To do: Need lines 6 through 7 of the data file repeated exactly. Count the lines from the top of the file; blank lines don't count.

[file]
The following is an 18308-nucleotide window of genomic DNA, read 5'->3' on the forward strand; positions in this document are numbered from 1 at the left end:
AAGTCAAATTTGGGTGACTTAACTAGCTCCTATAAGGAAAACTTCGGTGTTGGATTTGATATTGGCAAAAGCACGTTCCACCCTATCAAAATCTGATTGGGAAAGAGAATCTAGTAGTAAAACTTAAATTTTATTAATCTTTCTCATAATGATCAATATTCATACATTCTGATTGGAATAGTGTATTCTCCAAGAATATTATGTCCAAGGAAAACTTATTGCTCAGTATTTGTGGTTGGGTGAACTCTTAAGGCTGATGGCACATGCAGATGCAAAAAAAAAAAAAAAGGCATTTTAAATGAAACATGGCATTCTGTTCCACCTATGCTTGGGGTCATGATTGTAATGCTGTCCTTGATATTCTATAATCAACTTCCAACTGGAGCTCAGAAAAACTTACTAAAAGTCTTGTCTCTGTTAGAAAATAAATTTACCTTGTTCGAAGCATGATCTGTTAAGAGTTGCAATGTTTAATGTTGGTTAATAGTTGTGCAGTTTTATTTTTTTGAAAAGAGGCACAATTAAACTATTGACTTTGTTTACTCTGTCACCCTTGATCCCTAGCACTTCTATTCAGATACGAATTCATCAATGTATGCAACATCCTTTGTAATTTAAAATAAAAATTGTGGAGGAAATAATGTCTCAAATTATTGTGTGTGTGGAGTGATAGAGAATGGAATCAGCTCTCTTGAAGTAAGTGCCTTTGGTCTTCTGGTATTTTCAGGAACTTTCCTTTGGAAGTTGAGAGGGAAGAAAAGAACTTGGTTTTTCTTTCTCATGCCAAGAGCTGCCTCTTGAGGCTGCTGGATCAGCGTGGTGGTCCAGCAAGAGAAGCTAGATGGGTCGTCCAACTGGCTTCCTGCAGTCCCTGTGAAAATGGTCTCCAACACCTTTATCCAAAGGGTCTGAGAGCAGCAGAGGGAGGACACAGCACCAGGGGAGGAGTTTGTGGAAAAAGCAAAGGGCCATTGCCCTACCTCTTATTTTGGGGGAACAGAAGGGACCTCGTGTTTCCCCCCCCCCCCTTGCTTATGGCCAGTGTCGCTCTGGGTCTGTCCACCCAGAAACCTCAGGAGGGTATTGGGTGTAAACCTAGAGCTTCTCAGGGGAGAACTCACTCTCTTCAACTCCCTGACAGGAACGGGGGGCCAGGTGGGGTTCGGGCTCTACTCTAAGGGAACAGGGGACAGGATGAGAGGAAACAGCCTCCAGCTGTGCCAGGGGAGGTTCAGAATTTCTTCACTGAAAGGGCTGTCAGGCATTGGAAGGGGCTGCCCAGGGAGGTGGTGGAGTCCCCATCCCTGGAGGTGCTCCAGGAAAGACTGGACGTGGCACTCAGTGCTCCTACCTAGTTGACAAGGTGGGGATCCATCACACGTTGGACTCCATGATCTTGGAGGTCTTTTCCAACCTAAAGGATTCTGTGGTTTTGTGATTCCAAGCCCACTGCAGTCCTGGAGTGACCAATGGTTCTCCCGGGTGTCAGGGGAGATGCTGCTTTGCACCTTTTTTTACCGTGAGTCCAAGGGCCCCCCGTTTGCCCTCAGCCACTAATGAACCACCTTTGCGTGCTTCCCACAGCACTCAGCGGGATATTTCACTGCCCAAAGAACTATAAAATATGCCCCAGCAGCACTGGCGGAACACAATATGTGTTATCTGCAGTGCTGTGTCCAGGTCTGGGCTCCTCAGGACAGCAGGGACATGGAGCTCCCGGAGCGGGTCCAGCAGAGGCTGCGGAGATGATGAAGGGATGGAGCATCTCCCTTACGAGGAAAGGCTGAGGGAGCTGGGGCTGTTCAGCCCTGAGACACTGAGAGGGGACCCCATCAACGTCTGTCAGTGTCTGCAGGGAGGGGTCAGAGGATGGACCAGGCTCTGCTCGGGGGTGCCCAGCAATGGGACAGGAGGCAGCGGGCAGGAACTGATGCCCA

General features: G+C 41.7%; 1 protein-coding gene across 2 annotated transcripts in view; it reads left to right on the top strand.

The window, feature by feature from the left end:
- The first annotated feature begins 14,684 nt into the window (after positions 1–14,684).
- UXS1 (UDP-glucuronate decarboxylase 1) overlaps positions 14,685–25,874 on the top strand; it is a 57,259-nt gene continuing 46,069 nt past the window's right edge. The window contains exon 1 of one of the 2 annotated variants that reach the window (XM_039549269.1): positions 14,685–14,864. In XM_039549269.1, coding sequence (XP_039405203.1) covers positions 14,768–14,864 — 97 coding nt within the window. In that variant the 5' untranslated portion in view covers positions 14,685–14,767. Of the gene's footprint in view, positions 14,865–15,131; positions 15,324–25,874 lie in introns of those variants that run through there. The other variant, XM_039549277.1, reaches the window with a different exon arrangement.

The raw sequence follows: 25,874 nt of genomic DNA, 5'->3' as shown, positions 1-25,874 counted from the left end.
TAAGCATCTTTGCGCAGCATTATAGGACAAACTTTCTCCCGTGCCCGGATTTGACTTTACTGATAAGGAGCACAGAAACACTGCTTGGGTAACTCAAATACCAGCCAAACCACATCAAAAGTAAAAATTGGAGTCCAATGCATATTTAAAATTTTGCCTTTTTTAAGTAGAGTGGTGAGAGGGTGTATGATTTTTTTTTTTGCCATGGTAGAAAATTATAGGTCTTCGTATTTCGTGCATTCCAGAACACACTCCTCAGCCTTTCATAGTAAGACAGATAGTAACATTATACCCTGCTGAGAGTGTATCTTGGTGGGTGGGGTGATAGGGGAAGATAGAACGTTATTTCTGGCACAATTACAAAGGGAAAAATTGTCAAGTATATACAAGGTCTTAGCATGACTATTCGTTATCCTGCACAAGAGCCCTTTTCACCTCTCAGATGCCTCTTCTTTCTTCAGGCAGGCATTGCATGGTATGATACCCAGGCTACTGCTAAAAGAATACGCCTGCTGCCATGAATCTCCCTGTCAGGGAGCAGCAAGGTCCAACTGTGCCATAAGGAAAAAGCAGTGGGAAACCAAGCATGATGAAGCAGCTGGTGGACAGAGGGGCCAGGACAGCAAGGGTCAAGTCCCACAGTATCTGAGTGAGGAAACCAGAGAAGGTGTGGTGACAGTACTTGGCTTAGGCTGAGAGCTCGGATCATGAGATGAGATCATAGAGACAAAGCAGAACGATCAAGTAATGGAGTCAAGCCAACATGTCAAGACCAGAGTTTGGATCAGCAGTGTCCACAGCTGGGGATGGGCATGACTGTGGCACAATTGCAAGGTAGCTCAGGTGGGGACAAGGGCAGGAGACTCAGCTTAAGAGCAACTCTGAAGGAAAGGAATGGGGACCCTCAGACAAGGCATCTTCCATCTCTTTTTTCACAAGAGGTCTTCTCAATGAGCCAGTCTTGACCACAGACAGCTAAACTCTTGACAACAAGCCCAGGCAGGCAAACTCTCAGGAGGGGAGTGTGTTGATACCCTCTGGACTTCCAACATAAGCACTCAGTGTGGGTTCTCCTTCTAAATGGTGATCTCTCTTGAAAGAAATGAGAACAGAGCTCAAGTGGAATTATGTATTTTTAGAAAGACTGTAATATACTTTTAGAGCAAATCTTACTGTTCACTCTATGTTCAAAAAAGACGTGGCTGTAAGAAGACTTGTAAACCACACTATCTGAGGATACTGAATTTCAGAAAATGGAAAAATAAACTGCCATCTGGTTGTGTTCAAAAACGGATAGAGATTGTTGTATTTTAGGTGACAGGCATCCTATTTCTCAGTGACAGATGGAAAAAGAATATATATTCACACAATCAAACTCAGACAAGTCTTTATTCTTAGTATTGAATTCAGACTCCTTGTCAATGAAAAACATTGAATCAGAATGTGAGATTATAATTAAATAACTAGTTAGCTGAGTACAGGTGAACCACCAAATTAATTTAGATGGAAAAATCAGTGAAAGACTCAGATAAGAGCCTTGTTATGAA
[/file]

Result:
- UXS1 (UDP-glucuronate decarboxylase 1) overlaps positions 14,685–25,874 on the top strand; it is a 57,259-nt gene continuing 46,069 nt past the window's right edge. The window contains exon 1 of one of the 2 annotated variants that reach the window (XM_039549269.1): positions 14,685–14,864. In XM_039549269.1, coding sequence (XP_039405203.1) covers positions 14,768–14,864 — 97 coding nt within the window. In that variant the 5' untranslated portion in view covers positions 14,685–14,767. Of the gene's footprint in view, positions 14,865–15,131; positions 15,324–25,874 lie in introns of those variants that run through there. The other variant, XM_039549277.1, reaches the window with a different exon arrangement.

The raw sequence follows: 25,874 nt of genomic DNA, 5'->3' as shown, positions 1-25,874 counted from the left end.